In vitro and in vivo models of tissue invasion
269(2)
Conclusions
271(2)
Bacterial Protein Toxins: Agents of Disease and Probes of Eukaryotic Cell Behaviour
273(38)
Introduction
273(1)
Bacterial toxins: past and present killers
274(1)
History of research
274(2)
Classification of toxins by their activity
276(20)
Toxins that damage membranes
276(7)
Membrane transducing toxins
283(1)
Intracellular toxins
283(12)
Intracellular toxins that gain intracellular access via type III secretion
295(1)
Structure explains function
296(3)
Diphtheria toxin
297(1)
The AB5 toxin structure
298(1)
Aerolysin
299(1)
Biological effects of toxin action
299(4)
Cell death
300(1)
Nerve transmission
300(1)
Signal transduction
300(2)
Bacterial protein toxins and cancer?
302(1)
Interactions with cytokines
303(1)
The bacterial perspective
303(2)
The advantage to the bacterium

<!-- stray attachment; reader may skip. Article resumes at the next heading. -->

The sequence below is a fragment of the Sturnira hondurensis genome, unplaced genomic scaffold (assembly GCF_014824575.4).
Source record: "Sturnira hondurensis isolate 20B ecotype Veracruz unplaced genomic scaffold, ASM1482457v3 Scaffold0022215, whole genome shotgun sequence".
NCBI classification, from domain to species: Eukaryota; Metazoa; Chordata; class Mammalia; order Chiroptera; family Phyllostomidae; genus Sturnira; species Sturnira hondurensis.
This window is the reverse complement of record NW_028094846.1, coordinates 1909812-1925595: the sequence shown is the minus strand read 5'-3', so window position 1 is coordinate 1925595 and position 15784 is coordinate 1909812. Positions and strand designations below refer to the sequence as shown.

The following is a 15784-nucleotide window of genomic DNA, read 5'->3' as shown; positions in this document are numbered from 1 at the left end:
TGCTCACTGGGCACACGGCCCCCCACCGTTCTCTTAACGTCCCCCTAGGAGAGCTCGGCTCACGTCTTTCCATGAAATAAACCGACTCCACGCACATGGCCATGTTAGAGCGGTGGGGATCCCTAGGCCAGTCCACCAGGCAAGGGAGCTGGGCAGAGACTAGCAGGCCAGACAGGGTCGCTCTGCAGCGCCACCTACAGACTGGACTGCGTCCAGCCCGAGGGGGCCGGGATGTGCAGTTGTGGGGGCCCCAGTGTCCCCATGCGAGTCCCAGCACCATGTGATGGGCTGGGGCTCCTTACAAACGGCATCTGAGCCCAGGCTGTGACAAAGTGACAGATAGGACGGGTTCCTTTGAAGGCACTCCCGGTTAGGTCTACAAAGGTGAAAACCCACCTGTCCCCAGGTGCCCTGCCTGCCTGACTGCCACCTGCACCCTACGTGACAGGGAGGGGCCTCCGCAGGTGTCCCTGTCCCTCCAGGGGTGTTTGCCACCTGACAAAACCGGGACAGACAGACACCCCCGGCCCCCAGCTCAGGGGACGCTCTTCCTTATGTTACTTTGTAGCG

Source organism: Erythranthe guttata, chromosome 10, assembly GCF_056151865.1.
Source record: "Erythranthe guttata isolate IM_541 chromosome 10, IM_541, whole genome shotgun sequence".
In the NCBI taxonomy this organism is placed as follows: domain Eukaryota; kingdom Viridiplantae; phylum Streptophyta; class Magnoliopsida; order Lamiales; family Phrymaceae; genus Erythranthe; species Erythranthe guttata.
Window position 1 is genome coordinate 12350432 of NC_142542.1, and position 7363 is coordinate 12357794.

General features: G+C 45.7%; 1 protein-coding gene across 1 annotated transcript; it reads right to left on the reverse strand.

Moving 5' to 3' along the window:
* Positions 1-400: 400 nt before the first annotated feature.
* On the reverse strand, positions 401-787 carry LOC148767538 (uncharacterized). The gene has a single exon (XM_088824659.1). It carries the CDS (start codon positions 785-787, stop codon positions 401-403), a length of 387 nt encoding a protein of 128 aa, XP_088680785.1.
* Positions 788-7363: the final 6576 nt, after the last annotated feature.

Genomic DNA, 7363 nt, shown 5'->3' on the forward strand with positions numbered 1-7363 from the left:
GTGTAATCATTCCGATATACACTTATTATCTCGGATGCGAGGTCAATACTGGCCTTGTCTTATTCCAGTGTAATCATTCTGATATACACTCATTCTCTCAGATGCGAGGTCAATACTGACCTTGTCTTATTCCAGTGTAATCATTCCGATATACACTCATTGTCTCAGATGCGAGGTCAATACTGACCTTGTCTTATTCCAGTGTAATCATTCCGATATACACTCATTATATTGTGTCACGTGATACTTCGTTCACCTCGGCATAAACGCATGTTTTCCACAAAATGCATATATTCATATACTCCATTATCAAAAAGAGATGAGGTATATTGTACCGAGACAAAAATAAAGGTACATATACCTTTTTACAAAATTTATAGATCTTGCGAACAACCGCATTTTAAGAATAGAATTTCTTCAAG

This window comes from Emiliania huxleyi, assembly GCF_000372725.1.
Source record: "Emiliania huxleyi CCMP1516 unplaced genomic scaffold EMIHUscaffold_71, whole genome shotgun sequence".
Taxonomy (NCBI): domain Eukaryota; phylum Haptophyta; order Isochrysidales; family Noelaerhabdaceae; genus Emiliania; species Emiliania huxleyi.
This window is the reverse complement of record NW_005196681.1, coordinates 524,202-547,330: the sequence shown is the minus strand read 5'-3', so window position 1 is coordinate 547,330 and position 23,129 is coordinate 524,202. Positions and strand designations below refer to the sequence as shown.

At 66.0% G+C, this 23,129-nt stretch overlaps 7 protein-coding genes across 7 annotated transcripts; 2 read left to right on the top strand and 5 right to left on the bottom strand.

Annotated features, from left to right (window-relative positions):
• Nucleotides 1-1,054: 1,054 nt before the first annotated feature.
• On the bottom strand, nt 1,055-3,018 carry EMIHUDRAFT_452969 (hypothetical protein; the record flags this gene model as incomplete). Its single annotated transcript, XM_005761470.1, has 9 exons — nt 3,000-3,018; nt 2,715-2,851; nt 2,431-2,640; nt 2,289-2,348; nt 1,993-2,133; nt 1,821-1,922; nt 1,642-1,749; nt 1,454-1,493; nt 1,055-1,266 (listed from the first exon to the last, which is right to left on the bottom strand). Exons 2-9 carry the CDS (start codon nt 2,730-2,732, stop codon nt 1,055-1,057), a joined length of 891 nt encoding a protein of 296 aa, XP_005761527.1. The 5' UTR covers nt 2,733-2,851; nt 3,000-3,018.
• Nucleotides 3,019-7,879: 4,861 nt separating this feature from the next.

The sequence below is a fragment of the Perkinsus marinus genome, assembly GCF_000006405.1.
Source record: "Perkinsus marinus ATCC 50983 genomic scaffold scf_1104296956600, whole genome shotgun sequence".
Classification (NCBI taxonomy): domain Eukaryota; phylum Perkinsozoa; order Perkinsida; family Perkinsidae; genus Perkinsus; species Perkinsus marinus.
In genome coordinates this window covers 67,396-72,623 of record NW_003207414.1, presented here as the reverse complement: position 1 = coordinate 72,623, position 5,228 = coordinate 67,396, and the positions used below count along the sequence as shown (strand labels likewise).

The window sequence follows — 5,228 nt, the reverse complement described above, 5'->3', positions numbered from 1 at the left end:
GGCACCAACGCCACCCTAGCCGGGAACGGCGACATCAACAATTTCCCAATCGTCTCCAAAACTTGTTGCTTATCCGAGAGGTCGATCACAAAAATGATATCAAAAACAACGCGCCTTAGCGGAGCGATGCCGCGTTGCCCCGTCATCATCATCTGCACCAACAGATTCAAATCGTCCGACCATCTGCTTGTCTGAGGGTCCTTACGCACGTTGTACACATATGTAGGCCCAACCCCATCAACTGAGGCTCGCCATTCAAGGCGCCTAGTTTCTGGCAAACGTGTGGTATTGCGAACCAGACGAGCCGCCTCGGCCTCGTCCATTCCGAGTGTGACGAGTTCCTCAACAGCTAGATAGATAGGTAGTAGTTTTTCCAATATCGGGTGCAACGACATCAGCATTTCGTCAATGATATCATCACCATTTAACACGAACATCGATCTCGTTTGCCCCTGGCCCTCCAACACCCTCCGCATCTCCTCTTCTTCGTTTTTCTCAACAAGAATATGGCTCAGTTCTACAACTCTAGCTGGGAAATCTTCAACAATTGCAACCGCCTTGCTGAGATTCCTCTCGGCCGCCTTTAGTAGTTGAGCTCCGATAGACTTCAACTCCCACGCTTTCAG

303(2)
Origin and evolution of toxin genes
305(1)
Therapeutic uses of toxins
305(4)
Vaccines
305(2)
New uses
307(2)
Summary and the future
309(2)
The Innate Immune Response and Bacterial Infections
311(44)
Introduction
311(2)
How does innate immunity recognize bacteria and bacterial infection?
313(7)
Recognition of lipopolysaccharide
318(1)
Discrimination between different pathogens
319(1)
Bacteria--host interactions at body surfaces
320(8)
Natural `antibiotics' and host defence: a newly recognized system
325(3)
Innate immunity and the acute-phase response
328(8)
Cell populations of the acute-phase response
328(2)
Bacterial killing
330(4)
Antiphagocytic mechanisms of bacteria
334(2)
Complement and antibacterial defence
336(5)
Bacterial defences against complement
340(1)
Natural resistance-associated macrophage protein (Nramp)
341(1)
Cytokines: the integrators of immunity
342(10)
Cytokines in the control of the innate response to infection
342(2)
Bacterial components and their role in controlling inflammation
344(3)
Modulation of cytokines as an immune evasion mechanism
347(5)
Conclusions
352(3)
Acquired Immunity in the Defence Against Bacteria
355(52)
Introduction
355(1)
A brief description of acquired immunity
356(3)
Cell populations involved in acquired immunity
359(6)
Subpopulations of T lymphocytes
360(3)
Subpopulations of B lymphocytes
363(2)